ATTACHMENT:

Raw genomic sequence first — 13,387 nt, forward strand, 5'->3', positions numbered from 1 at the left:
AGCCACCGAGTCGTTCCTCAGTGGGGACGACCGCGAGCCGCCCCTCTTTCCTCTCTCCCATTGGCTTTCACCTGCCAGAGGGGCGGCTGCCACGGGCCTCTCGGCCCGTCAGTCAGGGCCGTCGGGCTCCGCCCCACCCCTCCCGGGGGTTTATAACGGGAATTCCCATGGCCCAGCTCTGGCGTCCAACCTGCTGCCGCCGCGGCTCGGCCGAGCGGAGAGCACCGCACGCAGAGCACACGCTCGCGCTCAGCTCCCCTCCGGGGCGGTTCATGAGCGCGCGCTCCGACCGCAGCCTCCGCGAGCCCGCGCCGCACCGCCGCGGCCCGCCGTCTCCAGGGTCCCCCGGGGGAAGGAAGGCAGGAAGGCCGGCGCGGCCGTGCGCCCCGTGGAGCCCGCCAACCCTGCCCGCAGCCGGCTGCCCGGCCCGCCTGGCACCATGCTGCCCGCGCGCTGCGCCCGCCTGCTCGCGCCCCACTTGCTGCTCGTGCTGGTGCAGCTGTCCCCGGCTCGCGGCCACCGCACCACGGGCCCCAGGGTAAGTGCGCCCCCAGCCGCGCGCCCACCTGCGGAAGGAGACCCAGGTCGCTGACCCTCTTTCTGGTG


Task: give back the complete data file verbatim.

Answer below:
Raw genomic sequence first — 13,387 nt, forward strand, 5'->3', positions numbered from 1 at the left:
AGCCACCGAGTCGTTCCTCAGTGGGGACGACCGCGAGCCGCCCCTCTTTCCTCTCTCCCATTGGCTTTCACCTGCCAGAGGGGCGGCTGCCACGGGCCTCTCGGCCCGTCAGTCAGGGCCGTCGGGCTCCGCCCCACCCCTCCCGGGGGTTTATAACGGGAATTCCCATGGCCCAGCTCTGGCGTCCAACCTGCTGCCGCCGCGGCTCGGCCGAGCGGAGAGCACCGCACGCAGAGCACACGCTCGCGCTCAGCTCCCCTCCGGGGCGGTTCATGAGCGCGCGCTCCGACCGCAGCCTCCGCGAGCCCGCGCCGCACCGCCGCGGCCCGCCGTCTCCAGGGTCCCCCGGGGGAAGGAAGGCAGGAAGGCCGGCGCGGCCGTGCGCCCCGTGGAGCCCGCCAACCCTGCCCGCAGCCGGCTGCCCGGCCCGCCTGGCACCATGCTGCCCGCGCGCTGCGCCCGCCTGCTCGCGCCCCACTTGCTGCTCGTGCTGGTGCAGCTGTCCCCGGCTCGCGGCCACCGCACCACGGGCCCCAGGGTAAGTGCGCCCCCAGCCGCGCGCCCACCTGCGGAAGGAGACCCAGGTCGCTGACCCTCTTTCTGGTG